• (h) The notches in the chopping board facilitate removal of the chopping board for easy cleaning of all components.
    • (i) The containment vessel has an open top providing a clear view inside during chopping, thereby helping the user determine when the appropriate size of chopped pieces has been attained.

CONCLUSIONS, RAMIFICATIONS, AND SCOPE

Accordingly, the reader can see that the device and method for chopping organic matter can be used to easily, efficiently, and consistently chop organic matter prior to introduction to a compost bin or compost pile. The chopping device works together with the chopping board and the containment vessel to provide a very simple and robust method of chopping. Furthermore, the device and method for chopping organic matter has the additional advantages in that:

    • it produces consistent and clean chops of the organic matter, which aid in increasing the effectiveness and efficiency of the composting process;
    • it provides a neat and easy method of containment, chopping, and transport of the organic matter;
    • it permits the user to chop organic matter prior to introduction to compost bins, which are often constructed in a way that prohibits chopping once organic matter is already introduced;
    • it permits the user to have complete control over the size of the pieces of chopped organic matter.

Although the foregoing written description contains many specificities, these should not be construed as limiting the scope of the embodiments but as merely providing illustrations of some of the presently preferred embodiments. Many other variations are possible, for example:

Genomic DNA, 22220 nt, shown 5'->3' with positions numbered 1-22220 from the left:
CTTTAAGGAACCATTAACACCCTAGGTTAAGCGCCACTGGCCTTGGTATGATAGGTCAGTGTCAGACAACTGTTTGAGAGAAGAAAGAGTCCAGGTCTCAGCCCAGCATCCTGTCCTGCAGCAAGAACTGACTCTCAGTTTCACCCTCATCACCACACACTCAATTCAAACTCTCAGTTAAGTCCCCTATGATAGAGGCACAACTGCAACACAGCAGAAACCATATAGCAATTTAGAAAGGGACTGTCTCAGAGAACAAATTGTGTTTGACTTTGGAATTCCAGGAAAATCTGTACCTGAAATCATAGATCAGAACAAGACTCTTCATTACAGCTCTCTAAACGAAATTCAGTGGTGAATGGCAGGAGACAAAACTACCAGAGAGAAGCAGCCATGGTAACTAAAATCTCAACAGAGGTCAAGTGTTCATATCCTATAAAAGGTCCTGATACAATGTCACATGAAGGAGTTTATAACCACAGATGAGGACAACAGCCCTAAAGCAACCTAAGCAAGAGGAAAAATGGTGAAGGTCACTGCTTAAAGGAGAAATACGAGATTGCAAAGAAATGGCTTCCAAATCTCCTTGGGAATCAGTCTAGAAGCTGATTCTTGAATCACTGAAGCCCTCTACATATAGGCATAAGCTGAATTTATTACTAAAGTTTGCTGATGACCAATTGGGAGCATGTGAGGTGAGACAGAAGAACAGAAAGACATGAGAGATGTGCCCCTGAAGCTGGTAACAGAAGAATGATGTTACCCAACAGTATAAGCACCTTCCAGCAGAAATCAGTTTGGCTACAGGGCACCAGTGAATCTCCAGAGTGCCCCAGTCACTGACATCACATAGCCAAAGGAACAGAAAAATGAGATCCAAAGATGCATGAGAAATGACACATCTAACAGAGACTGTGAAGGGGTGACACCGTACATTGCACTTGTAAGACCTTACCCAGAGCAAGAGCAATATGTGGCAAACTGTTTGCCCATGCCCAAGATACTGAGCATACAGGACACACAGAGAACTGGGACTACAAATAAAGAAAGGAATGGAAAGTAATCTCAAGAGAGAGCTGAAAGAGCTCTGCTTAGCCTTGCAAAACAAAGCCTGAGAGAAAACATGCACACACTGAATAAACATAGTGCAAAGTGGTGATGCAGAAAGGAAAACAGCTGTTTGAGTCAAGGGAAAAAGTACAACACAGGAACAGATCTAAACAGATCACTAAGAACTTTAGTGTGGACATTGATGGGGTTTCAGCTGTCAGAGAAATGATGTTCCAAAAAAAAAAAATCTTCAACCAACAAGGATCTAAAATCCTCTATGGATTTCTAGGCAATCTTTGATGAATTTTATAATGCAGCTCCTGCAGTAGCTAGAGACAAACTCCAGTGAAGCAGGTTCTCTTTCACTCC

• the size of the chopping device, the chopping board and the containment vessel can be scaled up or down;
    • the size of the chopping device and the chopping board can be scaled in relation to the size of a predetermined containment vessel;
    • the blades of the chopping device can be made in an alternate shape, such as rounded, triangular, trapezoidal, etc., as long as the bottom edge of the blade retains its characteristics.
    • the blades can be cut, stamped, or cast;
    • the hub and blades could be cast or stamped together as one piece;
    • the notch in the chopping board could have other shapes, such as oval, rectangular, trapezoidal, etc.;
    • the chopping device and the chopping board may be used independent of the containment vessel and still facilitate chopping of organic matter, though advantages of using the containment vessel will be lost;
    • the chopping device may be used independent of both the chopping board and the containment vessel and will still facilitate chopping of organic matter, though advantages of using the chopping board and the containment vessel will be lost.

Those of ordinary skill will understand and appreciate the existence of these and other variations, combinations, and equivalents of the specific embodiments, method, and examples herein.

Thus, the scope of the embodiments should be determined by the appended claims and their legal equivalents, rather than by the examples given.